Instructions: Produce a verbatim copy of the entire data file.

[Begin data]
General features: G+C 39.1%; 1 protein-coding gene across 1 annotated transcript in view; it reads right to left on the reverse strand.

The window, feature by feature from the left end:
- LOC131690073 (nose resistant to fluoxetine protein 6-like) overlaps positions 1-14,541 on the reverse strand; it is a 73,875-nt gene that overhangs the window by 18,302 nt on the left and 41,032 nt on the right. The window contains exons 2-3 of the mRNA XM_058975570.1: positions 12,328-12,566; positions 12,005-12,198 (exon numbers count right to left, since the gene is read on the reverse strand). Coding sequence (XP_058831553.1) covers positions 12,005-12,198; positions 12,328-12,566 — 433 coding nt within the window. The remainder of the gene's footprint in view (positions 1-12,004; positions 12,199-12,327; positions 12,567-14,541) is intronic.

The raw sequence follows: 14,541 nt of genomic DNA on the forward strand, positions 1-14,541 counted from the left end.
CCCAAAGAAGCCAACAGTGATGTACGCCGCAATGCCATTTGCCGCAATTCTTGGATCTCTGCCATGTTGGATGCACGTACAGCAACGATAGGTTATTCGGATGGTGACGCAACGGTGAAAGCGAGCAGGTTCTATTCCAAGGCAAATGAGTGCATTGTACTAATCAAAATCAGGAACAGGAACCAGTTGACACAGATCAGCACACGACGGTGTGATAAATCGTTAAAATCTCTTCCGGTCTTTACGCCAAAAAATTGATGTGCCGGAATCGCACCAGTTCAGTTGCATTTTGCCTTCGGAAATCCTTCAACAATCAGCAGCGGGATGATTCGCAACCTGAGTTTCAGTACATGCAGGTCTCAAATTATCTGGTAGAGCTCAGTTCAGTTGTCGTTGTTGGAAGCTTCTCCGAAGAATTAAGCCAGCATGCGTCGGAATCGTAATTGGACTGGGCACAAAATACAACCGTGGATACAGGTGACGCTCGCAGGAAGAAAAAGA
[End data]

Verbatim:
General features: G+C 39.1%; 1 protein-coding gene across 1 annotated transcript in view; it reads right to left on the reverse strand.

The window, feature by feature from the left end:
- LOC131690073 (nose resistant to fluoxetine protein 6-like) overlaps positions 1-14,541 on the reverse strand; it is a 73,875-nt gene that overhangs the window by 18,302 nt on the left and 41,032 nt on the right. The window contains exons 2-3 of the mRNA XM_058975570.1: positions 12,328-12,566; positions 12,005-12,198 (exon numbers count right to left, since the gene is read on the reverse strand). Coding sequence (XP_058831553.1) covers positions 12,005-12,198; positions 12,328-12,566 — 433 coding nt within the window. The remainder of the gene's footprint in view (positions 1-12,004; positions 12,199-12,327; positions 12,567-14,541) is intronic.

The raw sequence follows: 14,541 nt of genomic DNA on the forward strand, positions 1-14,541 counted from the left end.
CCCAAAGAAGCCAACAGTGATGTACGCCGCAATGCCATTTGCCGCAATTCTTGGATCTCTGCCATGTTGGATGCACGTACAGCAACGATAGGTTATTCGGATGGTGACGCAACGGTGAAAGCGAGCAGGTTCTATTCCAAGGCAAATGAGTGCATTGTACTAATCAAAATCAGGAACAGGAACCAGTTGACACAGATCAGCACACGACGGTGTGATAAATCGTTAAAATCTCTTCCGGTCTTTACGCCAAAAAATTGATGTGCCGGAATCGCACCAGTTCAGTTGCATTTTGCCTTCGGAAATCCTTCAACAATCAGCAGCGGGATGATTCGCAACCTGAGTTTCAGTACATGCAGGTCTCAAATTATCTGGTAGAGCTCAGTTCAGTTGTCGTTGTTGGAAGCTTCTCCGAAGAATTAAGCCAGCATGCGTCGGAATCGTAATTGGACTGGGCACAAAATACAACCGTGGATACAGGTGACGCTCGCAGGAAGAAAAAGA